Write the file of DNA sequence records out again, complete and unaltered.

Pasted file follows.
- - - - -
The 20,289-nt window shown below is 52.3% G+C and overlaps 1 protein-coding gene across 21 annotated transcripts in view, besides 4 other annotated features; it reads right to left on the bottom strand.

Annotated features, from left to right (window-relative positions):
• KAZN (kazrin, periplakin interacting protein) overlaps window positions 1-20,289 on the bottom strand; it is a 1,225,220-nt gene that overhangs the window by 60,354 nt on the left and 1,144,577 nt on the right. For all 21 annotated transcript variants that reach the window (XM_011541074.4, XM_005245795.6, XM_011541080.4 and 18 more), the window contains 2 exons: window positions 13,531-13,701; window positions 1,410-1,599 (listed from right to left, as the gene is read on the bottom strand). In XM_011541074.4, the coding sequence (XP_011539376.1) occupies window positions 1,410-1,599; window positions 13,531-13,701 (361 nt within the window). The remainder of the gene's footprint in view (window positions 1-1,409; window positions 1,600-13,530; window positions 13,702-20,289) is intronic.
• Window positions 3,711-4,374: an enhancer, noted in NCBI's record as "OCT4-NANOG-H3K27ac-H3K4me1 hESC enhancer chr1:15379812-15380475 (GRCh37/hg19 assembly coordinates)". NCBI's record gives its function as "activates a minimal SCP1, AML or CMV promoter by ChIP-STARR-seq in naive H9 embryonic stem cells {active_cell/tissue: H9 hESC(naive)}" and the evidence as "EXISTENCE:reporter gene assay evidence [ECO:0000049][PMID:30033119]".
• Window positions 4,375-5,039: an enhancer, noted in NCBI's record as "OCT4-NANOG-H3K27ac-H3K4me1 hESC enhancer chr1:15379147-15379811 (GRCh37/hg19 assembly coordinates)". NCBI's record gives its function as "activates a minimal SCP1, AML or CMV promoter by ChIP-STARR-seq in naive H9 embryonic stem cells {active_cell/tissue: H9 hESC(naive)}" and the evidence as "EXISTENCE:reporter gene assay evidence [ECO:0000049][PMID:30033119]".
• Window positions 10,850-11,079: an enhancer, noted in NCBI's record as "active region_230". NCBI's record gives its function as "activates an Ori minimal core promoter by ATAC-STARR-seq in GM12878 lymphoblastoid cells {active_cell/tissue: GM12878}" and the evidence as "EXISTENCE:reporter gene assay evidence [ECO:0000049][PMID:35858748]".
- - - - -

The 20,289-nt window shown below is 52.3% G+C and overlaps 1 protein-coding gene across 21 annotated transcripts in view, besides 4 other annotated features; it reads right to left on the bottom strand.

Annotated features, from left to right (window-relative positions):
• KAZN (kazrin, periplakin interacting protein) overlaps window positions 1-20,289 on the bottom strand; it is a 1,225,220-nt gene that overhangs the window by 60,354 nt on the left and 1,144,577 nt on the right. For all 21 annotated transcript variants that reach the window (XM_011541074.4, XM_005245795.6, XM_011541080.4 and 18 more), the window contains 2 exons: window positions 13,531-13,701; window positions 1,410-1,599 (listed from right to left, as the gene is read on the bottom strand). In XM_011541074.4, the coding sequence (XP_011539376.1) occupies window positions 1,410-1,599; window positions 13,531-13,701 (361 nt within the window). The remainder of the gene's footprint in view (window positions 1-1,409; window positions 1,600-13,530; window positions 13,702-20,289) is intronic.
• Window positions 3,711-4,374: an enhancer, noted in NCBI's record as "OCT4-NANOG-H3K27ac-H3K4me1 hESC enhancer chr1:15379812-15380475 (GRCh37/hg19 assembly coordinates)". NCBI's record gives its function as "activates a minimal SCP1, AML or CMV promoter by ChIP-STARR-seq in naive H9 embryonic stem cells {active_cell/tissue: H9 hESC(naive)}" and the evidence as "EXISTENCE:reporter gene assay evidence [ECO:0000049][PMID:30033119]".
• Window positions 4,375-5,039: an enhancer, noted in NCBI's record as "OCT4-NANOG-H3K27ac-H3K4me1 hESC enhancer chr1:15379147-15379811 (GRCh37/hg19 assembly coordinates)". NCBI's record gives its function as "activates a minimal SCP1, AML or CMV promoter by ChIP-STARR-seq in naive H9 embryonic stem cells {active_cell/tissue: H9 hESC(naive)}" and the evidence as "EXISTENCE:reporter gene assay evidence [ECO:0000049][PMID:30033119]".
• Window positions 10,850-11,079: an enhancer, noted in NCBI's record as "active region_230". NCBI's record gives its function as "activates an Ori minimal core promoter by ATAC-STARR-seq in GM12878 lymphoblastoid cells {active_cell/tissue: GM12878}" and the evidence as "EXISTENCE:reporter gene assay evidence [ECO:0000049][PMID:35858748]".